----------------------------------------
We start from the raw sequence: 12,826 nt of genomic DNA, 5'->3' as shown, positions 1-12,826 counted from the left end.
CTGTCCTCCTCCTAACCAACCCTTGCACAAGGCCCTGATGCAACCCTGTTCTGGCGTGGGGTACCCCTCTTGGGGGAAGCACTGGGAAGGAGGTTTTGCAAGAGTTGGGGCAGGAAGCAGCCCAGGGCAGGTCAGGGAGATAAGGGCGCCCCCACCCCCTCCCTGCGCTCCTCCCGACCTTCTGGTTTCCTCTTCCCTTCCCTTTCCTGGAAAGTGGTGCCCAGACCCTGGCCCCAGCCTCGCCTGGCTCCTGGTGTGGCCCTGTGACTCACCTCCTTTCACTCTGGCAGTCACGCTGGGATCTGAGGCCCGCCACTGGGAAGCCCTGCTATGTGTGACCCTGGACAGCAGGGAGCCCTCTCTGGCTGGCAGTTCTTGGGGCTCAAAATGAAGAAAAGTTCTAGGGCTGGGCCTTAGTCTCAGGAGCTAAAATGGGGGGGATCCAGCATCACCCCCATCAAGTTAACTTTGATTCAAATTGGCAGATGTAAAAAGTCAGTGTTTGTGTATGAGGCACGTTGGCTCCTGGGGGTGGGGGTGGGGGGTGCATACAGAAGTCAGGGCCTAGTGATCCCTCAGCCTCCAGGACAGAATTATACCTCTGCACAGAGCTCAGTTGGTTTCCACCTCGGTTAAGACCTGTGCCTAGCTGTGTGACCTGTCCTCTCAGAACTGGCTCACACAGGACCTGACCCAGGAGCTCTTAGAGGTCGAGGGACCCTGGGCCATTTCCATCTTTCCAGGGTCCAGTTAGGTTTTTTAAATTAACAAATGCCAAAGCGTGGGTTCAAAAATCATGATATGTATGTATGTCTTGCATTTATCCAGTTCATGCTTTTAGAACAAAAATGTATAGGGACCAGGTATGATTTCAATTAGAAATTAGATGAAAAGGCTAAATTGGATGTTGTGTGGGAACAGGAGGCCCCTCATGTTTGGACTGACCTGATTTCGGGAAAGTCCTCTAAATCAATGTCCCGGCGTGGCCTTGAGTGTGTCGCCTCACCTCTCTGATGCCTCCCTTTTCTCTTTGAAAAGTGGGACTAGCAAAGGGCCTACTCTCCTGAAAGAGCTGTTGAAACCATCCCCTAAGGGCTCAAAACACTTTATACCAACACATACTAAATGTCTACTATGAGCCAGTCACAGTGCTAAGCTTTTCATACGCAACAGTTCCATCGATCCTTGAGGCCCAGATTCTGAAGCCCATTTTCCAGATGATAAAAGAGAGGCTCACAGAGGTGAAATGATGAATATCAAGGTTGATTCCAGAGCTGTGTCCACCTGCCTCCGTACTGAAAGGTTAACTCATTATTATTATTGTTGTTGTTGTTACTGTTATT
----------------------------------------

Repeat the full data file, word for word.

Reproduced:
We start from the raw sequence: 12,826 nt of genomic DNA, 5'->3' as shown, positions 1-12,826 counted from the left end.
CTGTCCTCCTCCTAACCAACCCTTGCACAAGGCCCTGATGCAACCCTGTTCTGGCGTGGGGTACCCCTCTTGGGGGAAGCACTGGGAAGGAGGTTTTGCAAGAGTTGGGGCAGGAAGCAGCCCAGGGCAGGTCAGGGAGATAAGGGCGCCCCCACCCCCTCCCTGCGCTCCTCCCGACCTTCTGGTTTCCTCTTCCCTTCCCTTTCCTGGAAAGTGGTGCCCAGACCCTGGCCCCAGCCTCGCCTGGCTCCTGGTGTGGCCCTGTGACTCACCTCCTTTCACTCTGGCAGTCACGCTGGGATCTGAGGCCCGCCACTGGGAAGCCCTGCTATGTGTGACCCTGGACAGCAGGGAGCCCTCTCTGGCTGGCAGTTCTTGGGGCTCAAAATGAAGAAAAGTTCTAGGGCTGGGCCTTAGTCTCAGGAGCTAAAATGGGGGGGATCCAGCATCACCCCCATCAAGTTAACTTTGATTCAAATTGGCAGATGTAAAAAGTCAGTGTTTGTGTATGAGGCACGTTGGCTCCTGGGGGTGGGGGTGGGGGGTGCATACAGAAGTCAGGGCCTAGTGATCCCTCAGCCTCCAGGACAGAATTATACCTCTGCACAGAGCTCAGTTGGTTTCCACCTCGGTTAAGACCTGTGCCTAGCTGTGTGACCTGTCCTCTCAGAACTGGCTCACACAGGACCTGACCCAGGAGCTCTTAGAGGTCGAGGGACCCTGGGCCATTTCCATCTTTCCAGGGTCCAGTTAGGTTTTTTAAATTAACAAATGCCAAAGCGTGGGTTCAAAAATCATGATATGTATGTATGTCTTGCATTTATCCAGTTCATGCTTTTAGAACAAAAATGTATAGGGACCAGGTATGATTTCAATTAGAAATTAGATGAAAAGGCTAAATTGGATGTTGTGTGGGAACAGGAGGCCCCTCATGTTTGGACTGACCTGATTTCGGGAAAGTCCTCTAAATCAATGTCCCGGCGTGGCCTTGAGTGTGTCGCCTCACCTCTCTGATGCCTCCCTTTTCTCTTTGAAAAGTGGGACTAGCAAAGGGCCTACTCTCCTGAAAGAGCTGTTGAAACCATCCCCTAAGGGCTCAAAACACTTTATACCAACACATACTAAATGTCTACTATGAGCCAGTCACAGTGCTAAGCTTTTCATACGCAACAGTTCCATCGATCCTTGAGGCCCAGATTCTGAAGCCCATTTTCCAGATGATAAAAGAGAGGCTCACAGAGGTGAAATGATGAATATCAAGGTTGATTCCAGAGCTGTGTCCACCTGCCTCCGTACTGAAAGGTTAACTCATTATTATTATTGTTGTTGTTGTTACTGTTATT